Contact resistance-the resistance to current between the parts and electrodes-decreases as the parts are forced together, and it drops to zero within a few milliseconds after current is applied. Contact resistance lasts longer with hard, resistive metals, like stainless steel, than with soft, conductive metals, like copper. Contact resistance is also influenced by the condition of the parts' surfaces, such as roughness, platings, coatings, oxidation, dirt and oil.

"Platings and coatings are rarely chosen with consideration for welding," Ely points out. "To produce a satisfactory weld, the process designer should understand the metallurgy of the coating as well as that of the parent materials."

Naturally occurring oxides on stainless steel, copper and brass are usually thin enough to weld through. Oxides on titanium and anodized aluminum should be removed before welding.

"Clean parts weld better than contaminated parts," says Doug Stokes, technical support manager for MacGregor Welding Systems Ltd. (San Diego). "So you need to think about how the parts are handled and stored."

Platings can be problematic because they often melt at lower temperatures than the base metals. For example, nickel-zinc plating is used to prevent corrosion on steel. However, this plating can be difficult to weld, because zinc tends to vaporize, leaving pores in the weld zone, says Ely. As a result, engineers should select a plating that has the same thermal conductivity as the base metal. Gold plating on a copper part will not affect the welding process, but nickel plating will cause weak welds because the nickel cannot dissipate heat as quickly as copper.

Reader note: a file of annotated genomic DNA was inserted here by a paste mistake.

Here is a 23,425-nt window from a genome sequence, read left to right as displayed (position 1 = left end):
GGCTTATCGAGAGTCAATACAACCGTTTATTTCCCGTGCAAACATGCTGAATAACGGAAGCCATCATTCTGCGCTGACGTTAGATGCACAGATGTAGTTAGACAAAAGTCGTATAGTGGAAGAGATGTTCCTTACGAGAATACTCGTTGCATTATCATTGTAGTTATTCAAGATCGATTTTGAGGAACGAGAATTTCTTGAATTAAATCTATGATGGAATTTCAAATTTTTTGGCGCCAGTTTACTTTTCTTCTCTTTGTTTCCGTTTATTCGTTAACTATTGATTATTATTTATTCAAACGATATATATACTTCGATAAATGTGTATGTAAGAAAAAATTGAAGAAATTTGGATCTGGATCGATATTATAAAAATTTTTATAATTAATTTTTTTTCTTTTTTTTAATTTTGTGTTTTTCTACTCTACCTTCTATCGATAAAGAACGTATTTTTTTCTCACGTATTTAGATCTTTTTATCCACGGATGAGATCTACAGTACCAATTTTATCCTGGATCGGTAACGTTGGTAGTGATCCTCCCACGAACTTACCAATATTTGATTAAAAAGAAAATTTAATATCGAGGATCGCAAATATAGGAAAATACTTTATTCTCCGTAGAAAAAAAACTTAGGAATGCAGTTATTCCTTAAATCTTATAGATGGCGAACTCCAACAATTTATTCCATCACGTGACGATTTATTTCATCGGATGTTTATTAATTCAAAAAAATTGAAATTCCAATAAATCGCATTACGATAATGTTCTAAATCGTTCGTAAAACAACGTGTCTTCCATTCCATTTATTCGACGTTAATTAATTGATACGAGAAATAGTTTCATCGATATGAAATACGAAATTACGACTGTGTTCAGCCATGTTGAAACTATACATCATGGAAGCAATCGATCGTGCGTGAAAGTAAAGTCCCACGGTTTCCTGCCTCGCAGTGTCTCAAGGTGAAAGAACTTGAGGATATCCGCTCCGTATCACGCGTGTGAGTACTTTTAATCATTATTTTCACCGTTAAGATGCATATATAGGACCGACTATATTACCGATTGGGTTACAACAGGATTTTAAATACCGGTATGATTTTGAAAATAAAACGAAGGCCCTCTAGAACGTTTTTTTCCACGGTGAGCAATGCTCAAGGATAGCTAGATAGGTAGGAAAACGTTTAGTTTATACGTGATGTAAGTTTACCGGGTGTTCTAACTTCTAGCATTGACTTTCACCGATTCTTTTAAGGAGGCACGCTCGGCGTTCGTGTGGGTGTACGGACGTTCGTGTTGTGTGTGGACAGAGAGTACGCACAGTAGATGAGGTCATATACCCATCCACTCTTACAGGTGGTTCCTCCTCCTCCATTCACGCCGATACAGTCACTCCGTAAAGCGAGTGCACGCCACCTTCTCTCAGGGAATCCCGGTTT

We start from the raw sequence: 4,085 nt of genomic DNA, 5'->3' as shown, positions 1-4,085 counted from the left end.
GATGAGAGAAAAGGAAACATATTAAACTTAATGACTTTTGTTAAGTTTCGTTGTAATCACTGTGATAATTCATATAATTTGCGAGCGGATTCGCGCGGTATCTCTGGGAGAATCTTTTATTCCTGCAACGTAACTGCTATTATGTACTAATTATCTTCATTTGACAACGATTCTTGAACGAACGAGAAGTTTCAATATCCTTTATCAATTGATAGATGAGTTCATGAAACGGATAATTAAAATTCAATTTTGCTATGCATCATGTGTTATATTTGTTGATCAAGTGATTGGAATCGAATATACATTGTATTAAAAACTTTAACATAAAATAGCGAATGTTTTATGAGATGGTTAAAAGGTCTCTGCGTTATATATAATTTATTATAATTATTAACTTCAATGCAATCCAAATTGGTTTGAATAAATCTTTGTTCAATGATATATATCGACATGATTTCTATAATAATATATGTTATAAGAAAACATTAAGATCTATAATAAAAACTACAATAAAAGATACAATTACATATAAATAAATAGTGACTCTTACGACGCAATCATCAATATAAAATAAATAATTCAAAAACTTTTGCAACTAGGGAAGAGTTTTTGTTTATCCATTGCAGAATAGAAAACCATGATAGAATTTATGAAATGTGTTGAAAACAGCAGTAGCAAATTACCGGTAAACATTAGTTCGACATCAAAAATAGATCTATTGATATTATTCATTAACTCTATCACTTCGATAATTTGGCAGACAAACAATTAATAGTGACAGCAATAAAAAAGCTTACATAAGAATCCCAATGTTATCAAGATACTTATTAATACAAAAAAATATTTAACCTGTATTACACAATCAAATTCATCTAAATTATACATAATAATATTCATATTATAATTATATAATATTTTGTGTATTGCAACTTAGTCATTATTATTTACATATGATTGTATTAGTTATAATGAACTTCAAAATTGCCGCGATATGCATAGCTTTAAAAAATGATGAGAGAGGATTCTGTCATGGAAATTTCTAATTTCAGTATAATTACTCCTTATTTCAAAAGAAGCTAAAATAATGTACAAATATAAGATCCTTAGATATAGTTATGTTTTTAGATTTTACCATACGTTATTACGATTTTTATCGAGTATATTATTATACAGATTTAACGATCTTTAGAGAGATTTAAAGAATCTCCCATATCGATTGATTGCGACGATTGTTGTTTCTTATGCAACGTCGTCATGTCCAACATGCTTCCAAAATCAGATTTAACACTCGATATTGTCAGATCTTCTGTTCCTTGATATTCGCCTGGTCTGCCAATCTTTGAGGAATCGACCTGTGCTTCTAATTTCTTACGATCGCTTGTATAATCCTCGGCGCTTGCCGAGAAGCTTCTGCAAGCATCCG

Chemical reactions are also a problem with platings. Tin-based platings are often applied to copper, brass and steel to prevent corrosion. If the electrode will contact the tin-plated side of the part, the electrode should be pure tungsten. Tin reacts with molybdenum and reduces electrode life.

Another problem with platings is inconsistent thickness. If the thickness of the plating on a 0.005-inch thick part varies by as little as 5 microns, that can be enough to cause inconsistent welds.

Parts with uneven surfaces can cause random changes in contact resistance and thus, variation in weld quality. As a rule of thumb, peak-to-peak variations in surface finish should not exceed 10 percent of the part's diameter or thickness. For example, when welding a wire that is 12.5 microns in diameter, the peak-to-peak variation in surface finish on the mating part should not exceed 1.2 microns.